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Technically, a checkbox may qualify as a digital signature; however, identification / authentication and storage integrity are fairly challengeable (just as a written signature on a piece of paper with a date written on it is challengeable)

Given that notarization is not required for parental consent forms, I'm not sure what sort of server security expense is justified or feasible.

How much does processing all of the paper forms cost each school? Per-student?

In terms of storing digital record of authorization, a private set of per-student OpenBadges with each OpenBadge issued by the school would be easy enough. W3C Verified Claims (and Linked Data Signatures) are the latest standards for this sort of thing.

We could evaluate our current standards for chain of custody in regards to the level of trust we place in commercial e-signature platforms.

The school could send home a sheet with a QR code and a shorturl, but that would be more expensive than running hundreds of copies of the same sheet of paper.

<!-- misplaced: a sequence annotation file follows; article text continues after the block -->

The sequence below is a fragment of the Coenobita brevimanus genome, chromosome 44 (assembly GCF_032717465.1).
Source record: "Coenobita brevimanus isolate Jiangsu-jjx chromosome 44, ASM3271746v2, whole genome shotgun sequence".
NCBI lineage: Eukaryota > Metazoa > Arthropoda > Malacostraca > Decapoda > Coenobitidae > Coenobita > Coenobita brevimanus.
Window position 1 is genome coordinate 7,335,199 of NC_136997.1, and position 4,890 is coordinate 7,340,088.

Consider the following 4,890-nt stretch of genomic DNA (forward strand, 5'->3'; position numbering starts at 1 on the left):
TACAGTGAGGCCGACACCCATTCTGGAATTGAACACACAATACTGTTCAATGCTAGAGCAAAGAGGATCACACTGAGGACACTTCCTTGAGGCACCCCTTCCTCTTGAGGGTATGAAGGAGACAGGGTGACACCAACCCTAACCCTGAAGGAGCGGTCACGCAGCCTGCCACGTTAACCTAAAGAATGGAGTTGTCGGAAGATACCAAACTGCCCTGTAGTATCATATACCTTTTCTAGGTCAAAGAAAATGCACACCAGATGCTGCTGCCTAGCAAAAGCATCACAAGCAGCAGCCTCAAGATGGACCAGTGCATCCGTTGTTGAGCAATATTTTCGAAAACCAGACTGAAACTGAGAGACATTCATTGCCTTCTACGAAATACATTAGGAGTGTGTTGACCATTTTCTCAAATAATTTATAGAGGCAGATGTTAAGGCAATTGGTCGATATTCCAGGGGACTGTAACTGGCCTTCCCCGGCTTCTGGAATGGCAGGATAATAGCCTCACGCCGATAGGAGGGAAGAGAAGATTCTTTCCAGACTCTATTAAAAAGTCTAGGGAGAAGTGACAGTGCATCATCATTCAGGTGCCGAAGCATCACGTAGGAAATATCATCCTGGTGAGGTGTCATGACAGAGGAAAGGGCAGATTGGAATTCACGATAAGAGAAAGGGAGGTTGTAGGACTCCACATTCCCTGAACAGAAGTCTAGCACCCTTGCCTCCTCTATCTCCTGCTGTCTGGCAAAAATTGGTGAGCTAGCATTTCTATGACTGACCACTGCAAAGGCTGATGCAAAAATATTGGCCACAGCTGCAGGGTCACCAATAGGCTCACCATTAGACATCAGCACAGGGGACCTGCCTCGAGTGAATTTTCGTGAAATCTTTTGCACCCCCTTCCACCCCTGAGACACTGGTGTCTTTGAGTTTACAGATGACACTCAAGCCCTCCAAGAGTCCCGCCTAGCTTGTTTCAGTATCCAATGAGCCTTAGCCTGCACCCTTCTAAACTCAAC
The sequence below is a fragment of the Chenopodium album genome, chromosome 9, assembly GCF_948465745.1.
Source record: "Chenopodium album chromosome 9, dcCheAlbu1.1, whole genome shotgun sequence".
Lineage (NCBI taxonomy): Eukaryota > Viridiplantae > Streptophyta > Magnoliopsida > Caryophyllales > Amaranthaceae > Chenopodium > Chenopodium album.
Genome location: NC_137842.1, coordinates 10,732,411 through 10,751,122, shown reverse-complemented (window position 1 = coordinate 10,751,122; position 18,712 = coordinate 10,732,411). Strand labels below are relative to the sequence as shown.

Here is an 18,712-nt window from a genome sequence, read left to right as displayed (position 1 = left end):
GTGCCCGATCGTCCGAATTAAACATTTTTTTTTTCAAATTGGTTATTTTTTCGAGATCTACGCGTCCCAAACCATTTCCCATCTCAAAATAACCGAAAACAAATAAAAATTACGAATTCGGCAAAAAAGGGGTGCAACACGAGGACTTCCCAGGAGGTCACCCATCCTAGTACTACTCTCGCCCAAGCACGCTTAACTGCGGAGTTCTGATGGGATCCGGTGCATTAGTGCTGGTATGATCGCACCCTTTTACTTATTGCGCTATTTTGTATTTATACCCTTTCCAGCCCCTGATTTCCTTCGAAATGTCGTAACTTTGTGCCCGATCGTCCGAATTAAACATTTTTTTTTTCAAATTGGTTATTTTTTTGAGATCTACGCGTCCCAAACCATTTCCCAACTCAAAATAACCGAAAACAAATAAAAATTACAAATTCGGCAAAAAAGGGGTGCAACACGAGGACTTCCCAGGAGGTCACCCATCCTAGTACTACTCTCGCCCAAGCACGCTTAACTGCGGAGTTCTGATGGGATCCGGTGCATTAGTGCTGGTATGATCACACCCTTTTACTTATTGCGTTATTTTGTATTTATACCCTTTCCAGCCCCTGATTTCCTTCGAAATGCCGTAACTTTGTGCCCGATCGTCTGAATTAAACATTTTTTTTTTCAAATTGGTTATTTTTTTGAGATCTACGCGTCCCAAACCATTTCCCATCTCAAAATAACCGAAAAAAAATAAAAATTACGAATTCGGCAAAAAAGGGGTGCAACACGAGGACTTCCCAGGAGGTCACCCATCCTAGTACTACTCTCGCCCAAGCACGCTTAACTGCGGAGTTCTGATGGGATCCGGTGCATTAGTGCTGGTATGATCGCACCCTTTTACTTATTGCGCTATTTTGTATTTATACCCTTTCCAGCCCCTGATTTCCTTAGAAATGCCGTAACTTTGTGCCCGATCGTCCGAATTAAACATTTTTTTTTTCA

The school could require a parent or guardian's email address for each student in the SIS Student Information System and email unique links to prefilled forms requesting authorization(s).

Just as with e-Voting, assuring that the person who checks a checkbox or tries to scribble their signature with a mouse or touchscreen is the authorized individual may be more difficult than verifying that a given written signature is that of the parent or guardian authorized to authorize.

AFAIU, Google Forms for School can include the logged-in user's username; but parents don't have school domain accounts with Google Apps for Education or Google Classroom.

How would the solution integrate with schools' existing SIS (Student Information Systems)? Upload a CSV of (student, {student info}, {guardian email (s)})? This is private information that deserves security, which costs money.

Which users can log-in for the school and/or district to check the state of the permission / authorization requests and PII personally-identifiable information.

While cryptographic signatures may be overkill as a substitute for permission slips, FWIW, a timestamp within a cryptographically-signed document only indicates what the local clock was set to at the time. Blockchains have relatively indisputable timestamps ("certainly no later than the time that the tx made it into a block"), but blockchains don't solve for proving the key-person relation at a given point in time.

And also, my parent or guardian said you can take me on field trips if you want. https://backpack.openbadges.org/




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